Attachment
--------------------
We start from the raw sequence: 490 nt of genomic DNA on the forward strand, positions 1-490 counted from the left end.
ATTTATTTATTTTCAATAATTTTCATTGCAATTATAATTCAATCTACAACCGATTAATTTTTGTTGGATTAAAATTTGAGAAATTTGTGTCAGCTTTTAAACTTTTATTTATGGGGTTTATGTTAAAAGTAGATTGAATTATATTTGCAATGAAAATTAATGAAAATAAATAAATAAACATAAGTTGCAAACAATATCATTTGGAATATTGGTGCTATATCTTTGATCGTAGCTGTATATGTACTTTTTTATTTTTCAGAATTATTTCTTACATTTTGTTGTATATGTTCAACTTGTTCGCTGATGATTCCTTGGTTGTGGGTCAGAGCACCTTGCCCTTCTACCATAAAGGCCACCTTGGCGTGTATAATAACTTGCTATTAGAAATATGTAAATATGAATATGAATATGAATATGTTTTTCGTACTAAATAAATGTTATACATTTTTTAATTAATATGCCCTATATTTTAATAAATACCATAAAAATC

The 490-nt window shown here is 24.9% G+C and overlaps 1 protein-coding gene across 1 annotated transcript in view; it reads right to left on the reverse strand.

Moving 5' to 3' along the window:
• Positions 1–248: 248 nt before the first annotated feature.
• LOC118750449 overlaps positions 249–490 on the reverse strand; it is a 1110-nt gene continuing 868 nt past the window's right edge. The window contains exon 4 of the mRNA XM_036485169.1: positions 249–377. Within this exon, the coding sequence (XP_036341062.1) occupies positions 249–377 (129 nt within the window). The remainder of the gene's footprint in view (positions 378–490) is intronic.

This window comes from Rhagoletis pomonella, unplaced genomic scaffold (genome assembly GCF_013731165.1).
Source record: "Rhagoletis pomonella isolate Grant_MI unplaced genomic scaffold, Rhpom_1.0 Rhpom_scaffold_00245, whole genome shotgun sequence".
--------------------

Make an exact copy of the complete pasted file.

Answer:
We start from the raw sequence: 490 nt of genomic DNA on the forward strand, positions 1-490 counted from the left end.
ATTTATTTATTTTCAATAATTTTCATTGCAATTATAATTCAATCTACAACCGATTAATTTTTGTTGGATTAAAATTTGAGAAATTTGTGTCAGCTTTTAAACTTTTATTTATGGGGTTTATGTTAAAAGTAGATTGAATTATATTTGCAATGAAAATTAATGAAAATAAATAAATAAACATAAGTTGCAAACAATATCATTTGGAATATTGGTGCTATATCTTTGATCGTAGCTGTATATGTACTTTTTTATTTTTCAGAATTATTTCTTACATTTTGTTGTATATGTTCAACTTGTTCGCTGATGATTCCTTGGTTGTGGGTCAGAGCACCTTGCCCTTCTACCATAAAGGCCACCTTGGCGTGTATAATAACTTGCTATTAGAAATATGTAAATATGAATATGAATATGAATATGTTTTTCGTACTAAATAAATGTTATACATTTTTTAATTAATATGCCCTATATTTTAATAAATACCATAAAAATC

The 490-nt window shown here is 24.9% G+C and overlaps 1 protein-coding gene across 1 annotated transcript in view; it reads right to left on the reverse strand.

Moving 5' to 3' along the window:
• Positions 1–248: 248 nt before the first annotated feature.
• LOC118750449 overlaps positions 249–490 on the reverse strand; it is a 1110-nt gene continuing 868 nt past the window's right edge. The window contains exon 4 of the mRNA XM_036485169.1: positions 249–377. Within this exon, the coding sequence (XP_036341062.1) occupies positions 249–377 (129 nt within the window). The remainder of the gene's footprint in view (positions 378–490) is intronic.

This window comes from Rhagoletis pomonella, unplaced genomic scaffold (genome assembly GCF_013731165.1).
Source record: "Rhagoletis pomonella isolate Grant_MI unplaced genomic scaffold, Rhpom_1.0 Rhpom_scaffold_00245, whole genome shotgun sequence".